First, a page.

Summary and Price Action Rundown
Global risk assets were mixed overnight as investors grappled with risks of an escalating US-Iran conflict following last evening’s missile attacks on Iraqi military sites housing US troops, but risk appetite is steadying this morning on measured rhetoric from Washington and Tehran. S&P 500 futures point to a 0.2% gain at the open, which would nearly retrace yesterday’s moderate loss and keep the index within 0.5% of last Thursday’s record high. Overnight, equities in Asia underperformed amid the uncertainty while stocks in the EU are rebounding ahead of President Trump’s statement on the attacks, which is expected later this morning. The market mood remains cautious, however, with safe haven assets like Treasuries and gold retaining some gains while oil prices, which have been reflecting an increasing geopolitical risk premium, continue to move higher as well. Yields on 10-year Treasuries are hovering at 1.80%, within their multi-month range between 1.45% and 1.95%, while the dollar is edging above multi-month lows ahead of key US economic data (more below). Oil prices are fluctuating near multi-month highs, with Brent crude between $68 and $69 per barrel.
US Response to Iranian Missile Strike Awaited
Investor sentiment remains cautious after Iran’s reprisal attacks targeting US troops in Iraq last evening but the lack of American casualties, limited nature of the strikes, and hints of de-escalatory intent on both sides are supporting optimism for cessation of hostilities. Last evening, global financial markets were roiled by reports of missile attacks on a number of Iraqi military installations housing US troops. Iran quickly took credit for the direct attacks, characterizing them specifically as a response to the US killing of Iranian General Soleimani late last week. Amid conflicting reports about US casualties and additional hostilities, S&P 500 futures were down nearly 2% and oil prices had spiked almost 5%, with Brent nearing $72 per barrel. For context, this price action was significant but far from extreme, and trading conditions remained orderly throughout. Sentiment began to recover later in the evening on reports of no American casualties and Iran’s measured rhetoric regarding the attacks, which characterized them as proportionate and implied that no further action would be taken in the absence of a US counterstrike. President Trump further shored up investor sentiment last evening by tweeting “All is well” and “So far, so good” regarding the damage assessment and refraining from threats of any further escalation. This morning, analysts are noting that Iraq’s Prime Minister stated that Iran pre-warned of the strikes, presumably in an effort to limit casualties. President Trump is set to make a statement this morning and investors will be highly sensitive to any indication that the White House is declining the opportunity to de-escalate and preparing a military response to last evening’s strikes, which would rekindle fears of all-out war.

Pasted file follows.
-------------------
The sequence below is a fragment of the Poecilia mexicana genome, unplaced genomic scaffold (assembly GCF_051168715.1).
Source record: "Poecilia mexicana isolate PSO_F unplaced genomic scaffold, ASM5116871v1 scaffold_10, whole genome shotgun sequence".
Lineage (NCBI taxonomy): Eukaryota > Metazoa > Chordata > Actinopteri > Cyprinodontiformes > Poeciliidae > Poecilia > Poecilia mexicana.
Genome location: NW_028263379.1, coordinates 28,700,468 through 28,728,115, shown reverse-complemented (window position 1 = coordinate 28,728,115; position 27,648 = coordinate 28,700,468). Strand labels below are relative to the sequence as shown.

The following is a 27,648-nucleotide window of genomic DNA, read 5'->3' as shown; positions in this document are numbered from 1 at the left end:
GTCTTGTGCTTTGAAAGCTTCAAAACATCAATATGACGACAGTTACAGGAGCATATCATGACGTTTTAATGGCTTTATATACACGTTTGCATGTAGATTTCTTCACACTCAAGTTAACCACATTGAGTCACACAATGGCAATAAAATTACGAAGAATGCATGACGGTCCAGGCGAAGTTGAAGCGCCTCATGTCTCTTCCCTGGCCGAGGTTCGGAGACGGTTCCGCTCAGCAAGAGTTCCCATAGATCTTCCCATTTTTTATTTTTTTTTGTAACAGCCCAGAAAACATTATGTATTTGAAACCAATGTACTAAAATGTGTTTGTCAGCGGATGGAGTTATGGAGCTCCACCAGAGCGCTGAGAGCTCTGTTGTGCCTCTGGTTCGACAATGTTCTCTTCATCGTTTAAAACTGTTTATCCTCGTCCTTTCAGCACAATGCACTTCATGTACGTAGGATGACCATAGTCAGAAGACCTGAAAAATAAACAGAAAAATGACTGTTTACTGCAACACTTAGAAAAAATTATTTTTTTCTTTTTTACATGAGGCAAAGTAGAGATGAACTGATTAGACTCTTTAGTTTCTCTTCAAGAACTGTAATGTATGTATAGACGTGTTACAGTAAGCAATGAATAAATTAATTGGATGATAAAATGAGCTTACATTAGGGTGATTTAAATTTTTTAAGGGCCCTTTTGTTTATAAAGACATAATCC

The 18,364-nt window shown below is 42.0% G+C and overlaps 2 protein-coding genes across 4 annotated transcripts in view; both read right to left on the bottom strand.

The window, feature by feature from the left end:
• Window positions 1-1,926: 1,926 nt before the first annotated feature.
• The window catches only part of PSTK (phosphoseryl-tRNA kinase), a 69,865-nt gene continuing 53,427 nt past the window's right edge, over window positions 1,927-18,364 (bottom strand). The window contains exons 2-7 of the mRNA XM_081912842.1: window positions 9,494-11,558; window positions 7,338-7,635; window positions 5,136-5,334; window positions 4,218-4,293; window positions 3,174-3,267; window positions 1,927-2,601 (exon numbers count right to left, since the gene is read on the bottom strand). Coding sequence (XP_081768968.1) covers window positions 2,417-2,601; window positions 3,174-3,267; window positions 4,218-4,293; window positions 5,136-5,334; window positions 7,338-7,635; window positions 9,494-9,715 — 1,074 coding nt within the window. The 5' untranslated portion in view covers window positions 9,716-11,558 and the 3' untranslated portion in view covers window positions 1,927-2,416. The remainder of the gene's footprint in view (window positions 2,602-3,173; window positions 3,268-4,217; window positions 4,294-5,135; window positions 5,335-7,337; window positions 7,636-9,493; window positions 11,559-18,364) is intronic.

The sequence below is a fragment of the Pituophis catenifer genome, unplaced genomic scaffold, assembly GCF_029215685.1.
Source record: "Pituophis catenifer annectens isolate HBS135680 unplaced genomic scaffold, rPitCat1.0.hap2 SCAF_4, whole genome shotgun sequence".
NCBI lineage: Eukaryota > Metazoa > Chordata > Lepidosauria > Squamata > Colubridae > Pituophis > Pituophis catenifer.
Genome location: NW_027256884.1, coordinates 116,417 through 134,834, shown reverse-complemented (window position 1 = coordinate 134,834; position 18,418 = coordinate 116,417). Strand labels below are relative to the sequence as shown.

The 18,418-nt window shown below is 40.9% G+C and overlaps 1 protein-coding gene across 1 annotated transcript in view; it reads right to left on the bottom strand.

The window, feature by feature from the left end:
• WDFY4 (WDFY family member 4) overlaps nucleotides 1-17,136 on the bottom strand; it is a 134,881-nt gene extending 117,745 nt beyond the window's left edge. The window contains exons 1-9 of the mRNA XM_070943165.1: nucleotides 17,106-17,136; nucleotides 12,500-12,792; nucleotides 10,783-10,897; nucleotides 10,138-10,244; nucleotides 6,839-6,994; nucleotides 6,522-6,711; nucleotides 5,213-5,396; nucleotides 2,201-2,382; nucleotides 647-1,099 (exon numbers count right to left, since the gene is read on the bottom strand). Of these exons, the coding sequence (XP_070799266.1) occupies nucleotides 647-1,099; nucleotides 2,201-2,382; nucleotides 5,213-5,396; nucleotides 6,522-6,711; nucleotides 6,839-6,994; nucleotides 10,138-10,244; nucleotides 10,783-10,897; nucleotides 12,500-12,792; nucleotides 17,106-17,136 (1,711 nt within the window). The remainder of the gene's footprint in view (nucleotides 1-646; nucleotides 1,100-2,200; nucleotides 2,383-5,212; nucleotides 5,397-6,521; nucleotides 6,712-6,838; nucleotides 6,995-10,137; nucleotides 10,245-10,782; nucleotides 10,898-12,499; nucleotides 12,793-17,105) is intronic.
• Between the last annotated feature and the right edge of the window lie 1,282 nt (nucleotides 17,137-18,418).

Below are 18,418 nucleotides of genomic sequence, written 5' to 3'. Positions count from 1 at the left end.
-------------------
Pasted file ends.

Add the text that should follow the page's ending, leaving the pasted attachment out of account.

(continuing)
Muddled Global Growth Figures Ahead of Key US Jobs Report
Yesterday’s upside surprise in US service sector activity and a narrowing trade deficit are helping support the dollar versus the euro following weak German factory data. Last month, the ISM non-manufacturing purchasing managers’ index (PMI) for the US increased to a four-month high of 55 from 53.9 in November and slightly beat market forecasts of 54.5. However, new orders, new export orders and employment slowed. Companies are positive about the potential Phase One resolution with China and reduction of tariffs, while noting that capacity constraints have eased, although a tight labor market remains a headwind. Meanwhile, the US trade deficit narrowed to $43.1 billion in November 2019 from a downwardly revised $46.9 billion gap in October and market expectations of a $43.8 billion shortfall. This is third straight month of narrowing, bringing the trade deficit to its lowest level since October 2016. This latest data put the US economy on track to grow around 2% in the 4th quarter, well above estimates over the summer of little to no growth. The dollar is advancing from roughly multi-month lows following the data, while Treasury yields bounced moderately as well. Meanwhile, German factory orders for November significantly undershot expectations, weighing on the euro.
Boeing Shares Fall After Crash – In what may be a disquieting coincidence, a Boeing 737 crashed shortly after taking off from Tehran last evening for Ukraine leaving no survivors. For context, this plane is the predecessor to the troubled 737 Max. Shares of the beleaguered US airline giant are down 1.7% in pre-market trading and are languishing near a two-year low.
EU Pessimism on Brexit Hits the Pound – The pound is descending further below its recent one-year highs versus the dollar after a key EU official downplayed the likelihood of a comprehensive UK-EU trade deal in the timeframe targeted by Prime Minister Johnson. Newly-minted European Commission President von der Leyen stated that a full deal is impossible before the December 31, 2020 deadline that Johnson is imposing on the process, suggesting instead that a limited accord on key issues would be the more optimal approach.